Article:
Palau Correspondent

President Surangel Whipps Jr. takes the oath of office on Jan. 21. Looking on were first lady Valerie Whipps and his son, Arthur. Administering the oath is Chief Justice Oldias Ngiraikelau.

KOROR, Palau — As president, Surangel Whipps Jr. will prioritize economic recovery and prosperous benefits for the Palauan people.  

Whipps was sworn in as the new leader of Palau on Jan. 21, succeeding his brother-in-law, former President Tommy E. Remengesau Jr.

“In the coming days, we will be asking the Olbiil Era Kelulau (Palau Congress) to take action on a series of bills that will help rebuild our economy and refocus our government. I urge the OEK to act expeditiously to help make these bills law. The sign of our economy is more than just … our gross domestic product, it is the reach of our prosperity; it is our ability to extend opportunity — not handouts — to every eager Palauan,” Whipps said in his first inaugural speech.

Whipps, a former senator, and businessman [president and CEO of Surangel and Sons Co.] during campaign sorties promised to prioritize issues at home when he took the top post.

“Now, it’s time to link a strong economy with strong government services. It’s time to revisit our tax code, to strengthen our revenue base. It’s time to find new synergies and new, efficient workflows. It’s time to streamline regulation. It’s time to reprioritize some services and tune-up government operations. It’s time to do more with less. It’s time to ensure that all Palauans have their basic needs and their families’ basic needs met, with access to clean water, reliable electricity, and safe home with internet access,” he said.

He also is pinning hopes of taking the economy on track to the vaccination rollout and is optimistic that Palau will be one of the first countries to have its entire population vaccinated.

“And we remain COVID-19 free thanks to the generous, tireless assistance of the United States. We remain COVID-19 free because the United States, for the purpose of COVID-19, has treated Palau like one of its own. From the U.S. CARES Act to the vaccines, we are administering each day, the United States has never forgotten Palau. It is with their help that we have vaccinated 2,000 people, it will be with their help that we will vaccinate the rest of our population. And it is with their help that we are ready, now to begin a swift recovery,“ Whipps said.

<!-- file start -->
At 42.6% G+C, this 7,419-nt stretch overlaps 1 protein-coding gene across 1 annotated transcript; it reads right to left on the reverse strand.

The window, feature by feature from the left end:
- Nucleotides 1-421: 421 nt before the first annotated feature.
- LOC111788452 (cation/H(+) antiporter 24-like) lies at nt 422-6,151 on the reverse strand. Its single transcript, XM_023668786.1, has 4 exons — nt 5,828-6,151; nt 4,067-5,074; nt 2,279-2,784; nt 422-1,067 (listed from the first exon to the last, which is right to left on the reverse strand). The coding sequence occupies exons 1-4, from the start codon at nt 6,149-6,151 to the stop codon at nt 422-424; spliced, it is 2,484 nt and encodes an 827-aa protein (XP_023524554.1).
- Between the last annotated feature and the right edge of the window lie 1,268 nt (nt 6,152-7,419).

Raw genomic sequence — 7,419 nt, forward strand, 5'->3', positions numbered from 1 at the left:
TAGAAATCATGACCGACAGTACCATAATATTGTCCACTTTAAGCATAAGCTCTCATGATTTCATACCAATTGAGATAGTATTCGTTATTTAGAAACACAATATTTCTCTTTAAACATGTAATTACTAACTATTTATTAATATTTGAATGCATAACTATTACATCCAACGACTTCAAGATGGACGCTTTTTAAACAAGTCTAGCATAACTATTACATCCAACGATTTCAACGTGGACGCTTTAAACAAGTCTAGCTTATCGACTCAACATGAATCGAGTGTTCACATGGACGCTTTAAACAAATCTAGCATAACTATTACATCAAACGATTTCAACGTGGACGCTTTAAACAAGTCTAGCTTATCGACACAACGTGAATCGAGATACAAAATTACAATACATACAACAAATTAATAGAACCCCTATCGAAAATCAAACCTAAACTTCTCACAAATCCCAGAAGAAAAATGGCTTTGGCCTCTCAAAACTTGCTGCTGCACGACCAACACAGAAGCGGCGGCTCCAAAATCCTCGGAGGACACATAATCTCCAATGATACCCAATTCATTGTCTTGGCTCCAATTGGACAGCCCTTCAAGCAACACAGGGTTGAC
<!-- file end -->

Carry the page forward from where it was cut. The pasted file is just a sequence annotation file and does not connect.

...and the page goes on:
He also announced plans of a “sterile corridor” or a  travel bubble with Taiwan.

He said the bubble will “revitalize personal, medical, educational, and business relationships between our countries. It will boost Palau’s economy, in our time of desperate need. Perhaps most of all, it will show the world the strength, and depth, of this bilateral partnership. For the purposes of COVID-19, a trip through the new sterile corridor will be like taking a domestic flight.”

 Whipps also promised to entice Paluans studying and living abroad to come home and take part in the country’s development, vowing a better education and healthcare system and higher wages.

“It’s time to strengthen Palau’s workforce and foster a new generation of entrepreneurs to seize the economic opportunities Palau has to offer. The government’s role should not be to provide a hand-out, but a hand-up! It should create an environment where people have the ability and opportunity to choose to succeed. We have increased opportunities for higher education, with scholarships and programs all around the world,” he said.

He also promised to develop other industries aside from tourism, recognized that as a tourism-dependent nation, Palau despite being COVID-free did not escape the economic woes of the pandemic.

“The first hard lesson we got from the pandemic is that a democratic nation cannot survive without a healthy and diversified economy. Reliance exclusively on tourism leaves us vulnerable to the type of economic shock that we are now experiencing,” he said.

Days prior to his oath of office, Whipps also named nominees to a few key posts in his administration.

Whipps named Kaleb Udui Jr. as his appointee to the Ministry of Finance and current Minister of Public Infrastructure, Industries & Commerce, with Charles Obichang, to remain as a minister.

Udui was formerly President Remengesau’s policy advisor and also formerly served as president of the National Development Bank of Palau. Obichang has been MPIIC minister during the Remengesau years and was tapped again by Whipps to stay in his post.

Both have to be confirmed by Congress.

Vice President J. Uduch Sengebau Senior was sworn in by Associate Justice Kathleen Salii.
Photos by Richard Brooks

As of press time, Whipps has not named other appointees and earlier said former President Ngiratkel Etpison did not have ministers for two years.

Whipps also announced that Vice President J. Uduch Sengebau Senior will be the administration’s State Minister. As an elected official, Sengebau does not have to get confirmation from the Senate.

The president named Landisang Kotaro to be his Chief of Staff. Kotaro, age 34, is the first woman to hold that position. mbj